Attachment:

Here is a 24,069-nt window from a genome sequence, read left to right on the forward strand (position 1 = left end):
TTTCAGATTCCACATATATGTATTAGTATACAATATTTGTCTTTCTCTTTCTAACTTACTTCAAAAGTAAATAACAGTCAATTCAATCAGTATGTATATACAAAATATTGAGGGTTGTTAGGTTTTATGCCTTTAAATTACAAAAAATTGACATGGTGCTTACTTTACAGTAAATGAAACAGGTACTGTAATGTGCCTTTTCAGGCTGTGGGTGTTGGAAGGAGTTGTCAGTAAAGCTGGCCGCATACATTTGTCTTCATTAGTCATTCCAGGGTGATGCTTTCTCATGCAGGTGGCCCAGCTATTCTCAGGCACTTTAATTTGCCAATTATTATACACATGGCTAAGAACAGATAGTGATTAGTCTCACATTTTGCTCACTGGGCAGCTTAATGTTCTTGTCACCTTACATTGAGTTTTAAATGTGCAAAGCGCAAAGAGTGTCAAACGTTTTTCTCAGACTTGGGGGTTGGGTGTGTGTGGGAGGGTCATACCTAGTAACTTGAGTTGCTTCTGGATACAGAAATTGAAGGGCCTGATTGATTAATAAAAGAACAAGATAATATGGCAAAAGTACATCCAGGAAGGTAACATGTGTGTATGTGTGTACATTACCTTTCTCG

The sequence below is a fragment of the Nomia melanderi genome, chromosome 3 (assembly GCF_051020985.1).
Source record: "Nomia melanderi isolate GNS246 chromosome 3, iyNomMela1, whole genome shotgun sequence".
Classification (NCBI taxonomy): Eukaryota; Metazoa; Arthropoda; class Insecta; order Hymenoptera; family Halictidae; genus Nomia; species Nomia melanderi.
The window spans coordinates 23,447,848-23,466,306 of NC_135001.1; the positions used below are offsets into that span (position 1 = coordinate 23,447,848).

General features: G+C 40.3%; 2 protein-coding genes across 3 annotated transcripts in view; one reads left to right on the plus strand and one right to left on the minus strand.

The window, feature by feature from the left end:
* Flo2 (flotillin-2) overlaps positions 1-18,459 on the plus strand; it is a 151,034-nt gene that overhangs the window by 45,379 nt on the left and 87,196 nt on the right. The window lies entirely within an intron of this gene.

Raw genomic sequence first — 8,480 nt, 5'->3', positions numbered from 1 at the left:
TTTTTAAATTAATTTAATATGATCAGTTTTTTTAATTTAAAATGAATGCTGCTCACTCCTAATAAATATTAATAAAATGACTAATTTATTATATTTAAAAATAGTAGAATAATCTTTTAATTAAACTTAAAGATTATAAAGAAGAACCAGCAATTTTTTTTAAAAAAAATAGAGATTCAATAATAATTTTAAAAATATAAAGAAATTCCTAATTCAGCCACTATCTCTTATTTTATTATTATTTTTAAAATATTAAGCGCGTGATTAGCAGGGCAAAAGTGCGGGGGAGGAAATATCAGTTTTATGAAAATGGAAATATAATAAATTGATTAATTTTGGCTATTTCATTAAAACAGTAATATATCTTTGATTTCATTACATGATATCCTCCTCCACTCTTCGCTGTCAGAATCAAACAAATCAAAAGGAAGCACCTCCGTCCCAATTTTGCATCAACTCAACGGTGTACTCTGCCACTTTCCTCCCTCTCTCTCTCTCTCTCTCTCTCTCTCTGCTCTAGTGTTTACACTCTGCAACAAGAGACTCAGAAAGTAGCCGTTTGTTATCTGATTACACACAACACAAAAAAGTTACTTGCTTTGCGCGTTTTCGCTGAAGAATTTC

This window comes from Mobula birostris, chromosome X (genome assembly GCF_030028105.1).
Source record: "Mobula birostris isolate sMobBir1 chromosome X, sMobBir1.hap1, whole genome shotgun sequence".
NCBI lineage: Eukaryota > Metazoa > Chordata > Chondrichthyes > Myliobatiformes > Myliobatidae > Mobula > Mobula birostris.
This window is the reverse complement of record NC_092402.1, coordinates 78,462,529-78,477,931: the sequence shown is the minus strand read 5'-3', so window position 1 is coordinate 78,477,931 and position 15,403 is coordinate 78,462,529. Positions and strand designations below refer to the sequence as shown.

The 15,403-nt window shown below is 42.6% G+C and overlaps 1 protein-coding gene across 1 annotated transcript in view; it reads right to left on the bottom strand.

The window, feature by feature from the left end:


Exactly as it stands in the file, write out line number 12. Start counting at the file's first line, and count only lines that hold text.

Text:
This window comes from Mobula birostris, chromosome X (genome assembly GCF_030028105.1).